Every game-changing product innovation over the past three decades had a very simple answer to that question. For example, the iPhone gave you the Internet in your pocket. The BlackBerry gave you e-mail on your phone. The Macintosh (and later Windows) gave you a computer you could use without typing in computer codes. Those were game changers. They made big promises, and they delivered. What's the big promise with Google Glass? We still don't have a good answer. When Google talks about Glass it's totally focused on what it's like to experience information in a new way. The benefits are all implied. The only real improvement over the smartphone that you've already got in your pocket is that Glass can take photos and videos and share them a little bit faster. Pitching that as a futuristic experience doesn't make it any more useful. And, the current Glass camera is a step down from most smartphones.
I read Robert Scoble's 1,000-word Google+ post on how Glass has changed his life, which led him to proclaim: "I will never live a day of my life from now on without it." But, even after reading, I still didn't find any big promises for how Google Glass will make my life better, The stuff Scoble mentioned were nuka cola - fallout iphone case all things that most smartphones can already do, Glass is a slightly new way to view information but it doesn't introduce any new capabilities, It doesn't make anything significantly better..
If you want further evidence that there's not a whole lot going on underneath the Google Glass hype, then all you have to do is look at the coverage from the tech press last week as Google put Glass into the hands of tech journalists. Most of the tech journalists spent a lot more time taking wonderfully narcissistic photos of themselves wearing Glass than they did telling us about how Glass was going to impact the lives of everyday people. And, while that is further proof that technology is integrating ever deeper with fashion, it's also a telling sign of how little Glass can actually do.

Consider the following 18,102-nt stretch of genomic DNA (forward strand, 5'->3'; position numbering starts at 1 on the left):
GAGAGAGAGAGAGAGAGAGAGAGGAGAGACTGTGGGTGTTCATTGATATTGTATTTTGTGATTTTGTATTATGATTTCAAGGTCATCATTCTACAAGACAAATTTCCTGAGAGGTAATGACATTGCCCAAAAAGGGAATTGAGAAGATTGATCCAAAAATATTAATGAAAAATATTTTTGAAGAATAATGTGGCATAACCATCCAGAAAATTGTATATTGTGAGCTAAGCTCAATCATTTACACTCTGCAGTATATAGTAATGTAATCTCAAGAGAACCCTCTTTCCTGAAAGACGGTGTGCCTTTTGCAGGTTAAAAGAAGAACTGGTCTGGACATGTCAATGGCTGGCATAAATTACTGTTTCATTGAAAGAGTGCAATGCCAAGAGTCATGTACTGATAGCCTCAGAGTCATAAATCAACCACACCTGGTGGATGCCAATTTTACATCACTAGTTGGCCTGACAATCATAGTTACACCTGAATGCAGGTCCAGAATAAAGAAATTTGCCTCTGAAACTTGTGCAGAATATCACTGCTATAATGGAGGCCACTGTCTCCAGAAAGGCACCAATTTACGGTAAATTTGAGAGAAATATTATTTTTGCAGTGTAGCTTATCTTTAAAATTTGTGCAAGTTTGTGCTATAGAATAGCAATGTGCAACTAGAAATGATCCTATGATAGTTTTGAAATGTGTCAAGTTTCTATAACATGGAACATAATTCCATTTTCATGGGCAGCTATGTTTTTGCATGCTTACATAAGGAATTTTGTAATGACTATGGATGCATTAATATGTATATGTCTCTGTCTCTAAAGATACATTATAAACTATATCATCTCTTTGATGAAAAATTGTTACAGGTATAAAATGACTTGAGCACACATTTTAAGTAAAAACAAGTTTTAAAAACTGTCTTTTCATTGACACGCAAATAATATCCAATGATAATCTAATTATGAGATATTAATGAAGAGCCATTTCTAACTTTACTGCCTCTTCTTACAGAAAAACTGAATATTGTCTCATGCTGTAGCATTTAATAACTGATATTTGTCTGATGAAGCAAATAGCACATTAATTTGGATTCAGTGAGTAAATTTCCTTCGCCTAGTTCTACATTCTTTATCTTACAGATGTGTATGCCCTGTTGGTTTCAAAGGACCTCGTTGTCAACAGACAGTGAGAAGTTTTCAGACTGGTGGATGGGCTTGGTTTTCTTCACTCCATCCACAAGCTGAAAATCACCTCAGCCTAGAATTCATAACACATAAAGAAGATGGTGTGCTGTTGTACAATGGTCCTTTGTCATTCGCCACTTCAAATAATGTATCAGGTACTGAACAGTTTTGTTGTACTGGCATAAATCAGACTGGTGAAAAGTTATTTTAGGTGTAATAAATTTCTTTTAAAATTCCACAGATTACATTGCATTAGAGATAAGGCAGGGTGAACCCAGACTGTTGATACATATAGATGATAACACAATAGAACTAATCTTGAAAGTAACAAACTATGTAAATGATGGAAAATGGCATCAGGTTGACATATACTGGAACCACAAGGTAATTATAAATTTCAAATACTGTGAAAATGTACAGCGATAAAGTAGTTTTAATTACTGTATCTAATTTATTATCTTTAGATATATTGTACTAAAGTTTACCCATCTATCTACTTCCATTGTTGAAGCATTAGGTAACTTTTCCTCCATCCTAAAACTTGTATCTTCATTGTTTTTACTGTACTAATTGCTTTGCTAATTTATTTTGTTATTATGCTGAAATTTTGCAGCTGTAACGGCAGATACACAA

The most succinct compliment of what Glass has to offer came from my CNET colleague Lindsey Turrentine, who aptly called it a "handy monitor for my cell phone."That's interesting, but not much of a game-changer, In fact, it sounds like something that makes your technology experience more complicated rather than making it simpler, It's another device that you have manage, The functions of Glass overlap with the technologies that you're already carrying, And, with roughly 3 to 4 hours of battery life, it's another thing you have to jockey for a nuka cola - fallout iphone case power charge..
That's too complicated. Today's winning technologies are the ones that make things simpler for our over-complicated lives. For example, Google Now automatically gives us uncanny reminders without us having to set up anything. The smartphone itself is a device that simplified our lives by typically replacing at least five or six other devices: iPod, cell phone, camera, GPS, notebook, etc. Even apps on smartphones give us a simple and uncluttered way to directly interact with the information and services that are most important to us. Simplicity wins.